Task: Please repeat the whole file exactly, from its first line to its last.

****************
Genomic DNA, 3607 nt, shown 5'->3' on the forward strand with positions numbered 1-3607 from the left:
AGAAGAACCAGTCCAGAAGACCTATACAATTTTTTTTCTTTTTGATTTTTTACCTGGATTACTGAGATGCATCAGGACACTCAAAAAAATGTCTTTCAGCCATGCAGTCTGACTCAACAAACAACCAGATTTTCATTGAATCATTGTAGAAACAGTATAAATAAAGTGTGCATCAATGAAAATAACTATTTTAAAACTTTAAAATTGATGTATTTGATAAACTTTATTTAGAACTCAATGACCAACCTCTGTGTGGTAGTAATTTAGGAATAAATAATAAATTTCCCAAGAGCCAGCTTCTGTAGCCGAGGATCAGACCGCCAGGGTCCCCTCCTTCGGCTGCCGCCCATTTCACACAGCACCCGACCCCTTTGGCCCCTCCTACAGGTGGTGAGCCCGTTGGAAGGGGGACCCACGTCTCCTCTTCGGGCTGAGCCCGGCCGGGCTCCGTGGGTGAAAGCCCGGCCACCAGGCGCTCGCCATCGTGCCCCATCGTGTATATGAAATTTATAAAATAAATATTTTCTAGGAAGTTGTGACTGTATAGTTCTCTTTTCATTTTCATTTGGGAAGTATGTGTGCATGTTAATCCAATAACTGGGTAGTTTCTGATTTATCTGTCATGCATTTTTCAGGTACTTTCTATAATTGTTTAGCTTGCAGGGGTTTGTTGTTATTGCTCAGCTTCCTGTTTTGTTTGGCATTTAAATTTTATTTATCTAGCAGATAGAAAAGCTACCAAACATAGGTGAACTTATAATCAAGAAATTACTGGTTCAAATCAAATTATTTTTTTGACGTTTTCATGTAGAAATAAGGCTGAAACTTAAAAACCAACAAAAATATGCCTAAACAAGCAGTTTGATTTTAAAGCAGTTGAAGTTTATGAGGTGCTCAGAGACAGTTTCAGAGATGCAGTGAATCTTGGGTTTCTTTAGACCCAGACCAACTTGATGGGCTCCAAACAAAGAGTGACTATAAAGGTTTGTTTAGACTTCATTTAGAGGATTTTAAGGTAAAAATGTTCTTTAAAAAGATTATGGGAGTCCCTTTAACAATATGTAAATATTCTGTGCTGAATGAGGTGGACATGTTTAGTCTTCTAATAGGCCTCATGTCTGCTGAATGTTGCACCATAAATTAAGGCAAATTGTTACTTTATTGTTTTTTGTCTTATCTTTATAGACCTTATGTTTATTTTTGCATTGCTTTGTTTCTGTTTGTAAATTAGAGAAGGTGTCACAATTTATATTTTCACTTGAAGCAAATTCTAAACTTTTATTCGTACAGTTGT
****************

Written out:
Genomic DNA, 3607 nt, shown 5'->3' on the forward strand with positions numbered 1-3607 from the left:
AGAAGAACCAGTCCAGAAGACCTATACAATTTTTTTTCTTTTTGATTTTTTACCTGGATTACTGAGATGCATCAGGACACTCAAAAAAATGTCTTTCAGCCATGCAGTCTGACTCAACAAACAACCAGATTTTCATTGAATCATTGTAGAAACAGTATAAATAAAGTGTGCATCAATGAAAATAACTATTTTAAAACTTTAAAATTGATGTATTTGATAAACTTTATTTAGAACTCAATGACCAACCTCTGTGTGGTAGTAATTTAGGAATAAATAATAAATTTCCCAAGAGCCAGCTTCTGTAGCCGAGGATCAGACCGCCAGGGTCCCCTCCTTCGGCTGCCGCCCATTTCACACAGCACCCGACCCCTTTGGCCCCTCCTACAGGTGGTGAGCCCGTTGGAAGGGGGACCCACGTCTCCTCTTCGGGCTGAGCCCGGCCGGGCTCCGTGGGTGAAAGCCCGGCCACCAGGCGCTCGCCATCGTGCCCCATCGTGTATATGAAATTTATAAAATAAATATTTTCTAGGAAGTTGTGACTGTATAGTTCTCTTTTCATTTTCATTTGGGAAGTATGTGTGCATGTTAATCCAATAACTGGGTAGTTTCTGATTTATCTGTCATGCATTTTTCAGGTACTTTCTATAATTGTTTAGCTTGCAGGGGTTTGTTGTTATTGCTCAGCTTCCTGTTTTGTTTGGCATTTAAATTTTATTTATCTAGCAGATAGAAAAGCTACCAAACATAGGTGAACTTATAATCAAGAAATTACTGGTTCAAATCAAATTATTTTTTTGACGTTTTCATGTAGAAATAAGGCTGAAACTTAAAAACCAACAAAAATATGCCTAAACAAGCAGTTTGATTTTAAAGCAGTTGAAGTTTATGAGGTGCTCAGAGACAGTTTCAGAGATGCAGTGAATCTTGGGTTTCTTTAGACCCAGACCAACTTGATGGGCTCCAAACAAAGAGTGACTATAAAGGTTTGTTTAGACTTCATTTAGAGGATTTTAAGGTAAAAATGTTCTTTAAAAAGATTATGGGAGTCCCTTTAACAATATGTAAATATTCTGTGCTGAATGAGGTGGACATGTTTAGTCTTCTAATAGGCCTCATGTCTGCTGAATGTTGCACCATAAATTAAGGCAAATTGTTACTTTATTGTTTTTTGTCTTATCTTTATAGACCTTATGTTTATTTTTGCATTGCTTTGTTTCTGTTTGTAAATTAGAGAAGGTGTCACAATTTATATTTTCACTTGAAGCAAATTCTAAACTTTTATTCGTACAGTTGT